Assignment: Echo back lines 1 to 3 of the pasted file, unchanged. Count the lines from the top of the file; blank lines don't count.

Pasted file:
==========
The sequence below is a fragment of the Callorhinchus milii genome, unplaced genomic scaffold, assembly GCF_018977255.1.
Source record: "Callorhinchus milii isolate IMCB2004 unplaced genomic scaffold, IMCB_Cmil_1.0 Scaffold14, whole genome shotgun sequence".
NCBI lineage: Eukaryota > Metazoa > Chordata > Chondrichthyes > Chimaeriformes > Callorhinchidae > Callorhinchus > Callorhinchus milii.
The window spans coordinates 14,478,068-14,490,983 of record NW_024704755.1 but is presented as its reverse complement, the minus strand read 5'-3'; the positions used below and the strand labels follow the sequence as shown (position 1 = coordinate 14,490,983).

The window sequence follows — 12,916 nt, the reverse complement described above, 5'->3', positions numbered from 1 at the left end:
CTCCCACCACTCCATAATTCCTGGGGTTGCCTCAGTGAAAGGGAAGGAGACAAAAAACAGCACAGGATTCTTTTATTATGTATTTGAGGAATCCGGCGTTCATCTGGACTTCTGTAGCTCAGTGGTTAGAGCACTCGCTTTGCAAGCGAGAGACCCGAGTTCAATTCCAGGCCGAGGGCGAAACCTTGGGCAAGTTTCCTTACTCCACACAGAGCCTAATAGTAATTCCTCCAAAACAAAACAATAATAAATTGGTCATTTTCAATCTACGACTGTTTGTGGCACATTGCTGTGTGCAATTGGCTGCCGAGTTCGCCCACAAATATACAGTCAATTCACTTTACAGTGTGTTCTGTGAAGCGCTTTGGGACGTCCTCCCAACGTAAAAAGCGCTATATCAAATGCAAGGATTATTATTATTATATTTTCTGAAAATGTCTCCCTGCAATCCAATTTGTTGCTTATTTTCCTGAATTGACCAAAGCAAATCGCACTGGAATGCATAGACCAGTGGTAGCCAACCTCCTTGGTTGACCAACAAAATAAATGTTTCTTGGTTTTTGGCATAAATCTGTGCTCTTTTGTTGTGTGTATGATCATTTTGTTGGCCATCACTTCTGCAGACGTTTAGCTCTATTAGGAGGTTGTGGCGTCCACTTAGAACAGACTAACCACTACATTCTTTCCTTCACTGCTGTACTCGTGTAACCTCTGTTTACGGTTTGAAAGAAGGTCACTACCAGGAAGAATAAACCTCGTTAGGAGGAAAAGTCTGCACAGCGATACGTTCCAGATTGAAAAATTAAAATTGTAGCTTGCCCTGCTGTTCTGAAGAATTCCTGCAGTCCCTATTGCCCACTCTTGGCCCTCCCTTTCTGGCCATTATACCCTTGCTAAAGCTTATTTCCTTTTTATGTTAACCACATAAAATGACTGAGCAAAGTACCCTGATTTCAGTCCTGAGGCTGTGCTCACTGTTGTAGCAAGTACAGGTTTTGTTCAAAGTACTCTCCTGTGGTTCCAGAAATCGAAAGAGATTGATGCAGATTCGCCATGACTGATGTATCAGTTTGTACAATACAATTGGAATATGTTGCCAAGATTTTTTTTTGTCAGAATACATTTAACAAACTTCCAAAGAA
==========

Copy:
The sequence below is a fragment of the Callorhinchus milii genome, unplaced genomic scaffold, assembly GCF_018977255.1.
Source record: "Callorhinchus milii isolate IMCB2004 unplaced genomic scaffold, IMCB_Cmil_1.0 Scaffold14, whole genome shotgun sequence".
NCBI lineage: Eukaryota > Metazoa > Chordata > Chondrichthyes > Chimaeriformes > Callorhinchidae > Callorhinchus > Callorhinchus milii.